The video skews optimistic, as she embraces her heritage as a South Asian woman while casting aside the notion that divisive racism is fracturing the country.
“My mom would always say your job is not to focus on the differences but the similarities. My parents reminded me and my siblings every day how blessed we were to live in America,” Haley, 51, says.
Over a montage of photos, including one of The 1619 Project and a sign “RACISM IS A PANDEMIC,” Haley urges Americans to set aside their critical appraisals: “Some look at our past as evidence that America’s founding principles are bad. They say the promise of freedom is just made up. Some think our ideas are not just wrong, but racist and evil. Nothing could be further from the truth.”
She underscores her credentials as a former governor of the Palmetto state, stressing the state’s resilience, but most of all, saying the need for change in the Republican party is paramount:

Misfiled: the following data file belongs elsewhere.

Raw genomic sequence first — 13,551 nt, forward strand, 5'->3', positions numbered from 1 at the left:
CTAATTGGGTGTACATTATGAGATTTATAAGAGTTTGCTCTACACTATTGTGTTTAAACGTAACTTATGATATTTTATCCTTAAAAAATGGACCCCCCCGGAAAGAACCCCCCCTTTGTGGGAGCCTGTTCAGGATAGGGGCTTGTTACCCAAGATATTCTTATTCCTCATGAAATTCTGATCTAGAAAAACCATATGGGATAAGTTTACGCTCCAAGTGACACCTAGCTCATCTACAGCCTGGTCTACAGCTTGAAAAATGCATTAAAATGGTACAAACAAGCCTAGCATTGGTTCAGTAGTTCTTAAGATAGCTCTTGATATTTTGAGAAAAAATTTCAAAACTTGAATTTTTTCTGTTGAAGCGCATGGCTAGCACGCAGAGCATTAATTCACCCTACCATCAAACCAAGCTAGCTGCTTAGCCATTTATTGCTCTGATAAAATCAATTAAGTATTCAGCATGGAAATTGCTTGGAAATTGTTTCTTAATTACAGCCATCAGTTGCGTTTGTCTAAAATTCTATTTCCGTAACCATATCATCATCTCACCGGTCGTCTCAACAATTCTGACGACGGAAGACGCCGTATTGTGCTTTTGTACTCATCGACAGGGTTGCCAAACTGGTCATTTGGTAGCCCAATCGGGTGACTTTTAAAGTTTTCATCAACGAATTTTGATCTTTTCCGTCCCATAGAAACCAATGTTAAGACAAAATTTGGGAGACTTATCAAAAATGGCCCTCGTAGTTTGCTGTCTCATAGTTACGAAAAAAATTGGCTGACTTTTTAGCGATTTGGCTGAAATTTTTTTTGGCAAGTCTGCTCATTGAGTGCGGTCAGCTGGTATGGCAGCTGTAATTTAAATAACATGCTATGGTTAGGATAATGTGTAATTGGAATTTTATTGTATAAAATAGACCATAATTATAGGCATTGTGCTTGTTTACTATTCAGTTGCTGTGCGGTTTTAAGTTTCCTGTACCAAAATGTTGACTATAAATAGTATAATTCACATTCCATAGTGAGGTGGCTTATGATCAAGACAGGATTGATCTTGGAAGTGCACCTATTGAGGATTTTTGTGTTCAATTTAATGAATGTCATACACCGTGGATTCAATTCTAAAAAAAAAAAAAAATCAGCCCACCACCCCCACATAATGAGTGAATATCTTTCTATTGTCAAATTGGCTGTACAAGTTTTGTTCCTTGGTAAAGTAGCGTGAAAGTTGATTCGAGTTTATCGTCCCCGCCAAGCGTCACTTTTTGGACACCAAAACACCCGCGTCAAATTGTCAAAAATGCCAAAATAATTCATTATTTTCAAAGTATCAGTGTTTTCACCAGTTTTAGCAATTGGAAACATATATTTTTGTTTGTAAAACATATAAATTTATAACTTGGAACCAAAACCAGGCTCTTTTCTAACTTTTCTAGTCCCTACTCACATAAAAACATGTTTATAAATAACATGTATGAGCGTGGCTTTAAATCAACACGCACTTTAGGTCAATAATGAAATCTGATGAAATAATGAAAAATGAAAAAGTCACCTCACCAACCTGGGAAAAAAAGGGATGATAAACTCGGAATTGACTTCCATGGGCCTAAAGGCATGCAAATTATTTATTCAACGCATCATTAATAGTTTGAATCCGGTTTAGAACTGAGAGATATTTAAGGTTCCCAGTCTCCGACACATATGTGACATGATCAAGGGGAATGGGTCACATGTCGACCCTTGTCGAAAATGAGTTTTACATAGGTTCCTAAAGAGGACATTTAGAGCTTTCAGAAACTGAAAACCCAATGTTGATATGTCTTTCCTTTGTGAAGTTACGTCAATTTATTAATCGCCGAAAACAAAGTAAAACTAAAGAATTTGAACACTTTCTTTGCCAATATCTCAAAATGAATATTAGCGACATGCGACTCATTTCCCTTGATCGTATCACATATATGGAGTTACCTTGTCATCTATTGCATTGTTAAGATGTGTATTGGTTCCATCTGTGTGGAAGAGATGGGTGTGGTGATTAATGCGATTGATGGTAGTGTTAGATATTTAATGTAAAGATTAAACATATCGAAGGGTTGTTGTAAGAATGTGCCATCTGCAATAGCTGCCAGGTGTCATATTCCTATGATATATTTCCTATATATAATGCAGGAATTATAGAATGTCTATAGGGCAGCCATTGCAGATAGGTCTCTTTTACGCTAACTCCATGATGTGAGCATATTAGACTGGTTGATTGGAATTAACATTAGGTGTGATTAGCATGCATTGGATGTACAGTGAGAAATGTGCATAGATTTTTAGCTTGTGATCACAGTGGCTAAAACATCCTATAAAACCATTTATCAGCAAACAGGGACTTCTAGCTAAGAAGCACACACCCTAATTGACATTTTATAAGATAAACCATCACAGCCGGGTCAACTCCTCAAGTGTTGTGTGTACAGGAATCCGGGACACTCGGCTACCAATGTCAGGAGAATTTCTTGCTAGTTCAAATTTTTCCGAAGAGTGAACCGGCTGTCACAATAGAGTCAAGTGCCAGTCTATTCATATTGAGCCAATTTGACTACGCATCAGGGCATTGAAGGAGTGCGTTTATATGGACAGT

“Republicans have lost the popular vote in 7 of the last 8 presidential elections, that has to change … It’s time for a new generation of leadership.”
And she’s posturing herself as a new voice unafraid to fight back: “You should know this about me — I don’t put up with bullies. And when you kick back, it hurts them more if you are wearing heels.”
The video was first obtained by Axios.
A Trump PAC spokesperson, reacting to Haley’s 2024 announcement, called her “just another career politician” who “started out as a Never Trumper before resigning to serve in the Trump admin.”
“Now, she’s telling us she represents a ‘new generation,” wrote Taylor Budowich, the spokesperson for Make America Great Again Inc. “Sure just looks like more of the same, a career politician whose only fulfilled commitment is to herself.”
Trump earlier this month called Hayley “overly-ambitious.”
“She suffers from something that’s a very tough thing to suffer from: she’s overly-ambitious,” Trump said on Hugh Hewitt’s radio show, while also saying she is a “very ambitious person” who “just couldn’t stay in her seat.”